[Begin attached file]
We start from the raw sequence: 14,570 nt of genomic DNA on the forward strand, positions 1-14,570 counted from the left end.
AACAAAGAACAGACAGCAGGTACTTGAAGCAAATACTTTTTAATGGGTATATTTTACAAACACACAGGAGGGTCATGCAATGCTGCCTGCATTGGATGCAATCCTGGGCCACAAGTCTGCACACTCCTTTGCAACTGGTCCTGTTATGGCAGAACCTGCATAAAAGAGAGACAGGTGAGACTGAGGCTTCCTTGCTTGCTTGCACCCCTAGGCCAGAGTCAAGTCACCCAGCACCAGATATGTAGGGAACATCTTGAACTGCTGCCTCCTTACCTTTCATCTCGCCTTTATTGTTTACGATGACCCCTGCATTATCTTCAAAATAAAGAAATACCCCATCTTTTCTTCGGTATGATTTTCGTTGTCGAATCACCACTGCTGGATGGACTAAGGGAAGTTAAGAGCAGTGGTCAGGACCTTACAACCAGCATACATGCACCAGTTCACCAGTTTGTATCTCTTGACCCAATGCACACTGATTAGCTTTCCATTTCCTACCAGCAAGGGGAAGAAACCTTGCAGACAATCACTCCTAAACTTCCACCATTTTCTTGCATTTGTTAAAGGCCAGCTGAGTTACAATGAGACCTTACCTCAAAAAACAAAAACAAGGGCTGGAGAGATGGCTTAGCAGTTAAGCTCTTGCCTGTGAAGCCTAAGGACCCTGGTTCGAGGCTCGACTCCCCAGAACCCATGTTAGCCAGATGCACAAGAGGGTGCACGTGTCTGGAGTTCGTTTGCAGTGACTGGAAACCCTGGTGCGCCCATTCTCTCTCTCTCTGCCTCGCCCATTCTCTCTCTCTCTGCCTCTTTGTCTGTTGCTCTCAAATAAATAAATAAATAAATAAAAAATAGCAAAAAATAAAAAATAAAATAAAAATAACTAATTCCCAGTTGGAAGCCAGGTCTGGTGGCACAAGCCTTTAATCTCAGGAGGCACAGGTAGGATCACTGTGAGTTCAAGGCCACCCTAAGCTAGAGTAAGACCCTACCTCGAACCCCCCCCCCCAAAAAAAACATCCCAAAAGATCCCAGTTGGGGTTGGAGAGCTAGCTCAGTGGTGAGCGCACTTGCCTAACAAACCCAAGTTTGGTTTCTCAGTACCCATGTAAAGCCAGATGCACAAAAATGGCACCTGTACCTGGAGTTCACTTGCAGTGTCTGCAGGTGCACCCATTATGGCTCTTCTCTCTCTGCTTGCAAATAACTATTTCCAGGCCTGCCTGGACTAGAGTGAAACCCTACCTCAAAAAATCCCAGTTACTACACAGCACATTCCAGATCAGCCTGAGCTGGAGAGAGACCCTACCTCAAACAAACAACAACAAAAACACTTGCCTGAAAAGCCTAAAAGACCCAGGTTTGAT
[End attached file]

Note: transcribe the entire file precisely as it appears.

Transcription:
We start from the raw sequence: 14,570 nt of genomic DNA on the forward strand, positions 1-14,570 counted from the left end.
AACAAAGAACAGACAGCAGGTACTTGAAGCAAATACTTTTTAATGGGTATATTTTACAAACACACAGGAGGGTCATGCAATGCTGCCTGCATTGGATGCAATCCTGGGCCACAAGTCTGCACACTCCTTTGCAACTGGTCCTGTTATGGCAGAACCTGCATAAAAGAGAGACAGGTGAGACTGAGGCTTCCTTGCTTGCTTGCACCCCTAGGCCAGAGTCAAGTCACCCAGCACCAGATATGTAGGGAACATCTTGAACTGCTGCCTCCTTACCTTTCATCTCGCCTTTATTGTTTACGATGACCCCTGCATTATCTTCAAAATAAAGAAATACCCCATCTTTTCTTCGGTATGATTTTCGTTGTCGAATCACCACTGCTGGATGGACTAAGGGAAGTTAAGAGCAGTGGTCAGGACCTTACAACCAGCATACATGCACCAGTTCACCAGTTTGTATCTCTTGACCCAATGCACACTGATTAGCTTTCCATTTCCTACCAGCAAGGGGAAGAAACCTTGCAGACAATCACTCCTAAACTTCCACCATTTTCTTGCATTTGTTAAAGGCCAGCTGAGTTACAATGAGACCTTACCTCAAAAAACAAAAACAAGGGCTGGAGAGATGGCTTAGCAGTTAAGCTCTTGCCTGTGAAGCCTAAGGACCCTGGTTCGAGGCTCGACTCCCCAGAACCCATGTTAGCCAGATGCACAAGAGGGTGCACGTGTCTGGAGTTCGTTTGCAGTGACTGGAAACCCTGGTGCGCCCATTCTCTCTCTCTCTGCCTCGCCCATTCTCTCTCTCTCTGCCTCTTTGTCTGTTGCTCTCAAATAAATAAATAAATAAATAAAAAATAGCAAAAAATAAAAAATAAAATAAAAATAACTAATTCCCAGTTGGAAGCCAGGTCTGGTGGCACAAGCCTTTAATCTCAGGAGGCACAGGTAGGATCACTGTGAGTTCAAGGCCACCCTAAGCTAGAGTAAGACCCTACCTCGAACCCCCCCCCCCAAAAAAAACATCCCAAAAGATCCCAGTTGGGGTTGGAGAGCTAGCTCAGTGGTGAGCGCACTTGCCTAACAAACCCAAGTTTGGTTTCTCAGTACCCATGTAAAGCCAGATGCACAAAAATGGCACCTGTACCTGGAGTTCACTTGCAGTGTCTGCAGGTGCACCCATTATGGCTCTTCTCTCTCTGCTTGCAAATAACTATTTCCAGGCCTGCCTGGACTAGAGTGAAACCCTACCTCAAAAAATCCCAGTTACTACACAGCACATTCCAGATCAGCCTGAGCTGGAGAGAGACCCTACCTCAAACAAACAACAACAAAAACACTTGCCTGAAAAGCCTAAAAGACCCAGGTTTGAT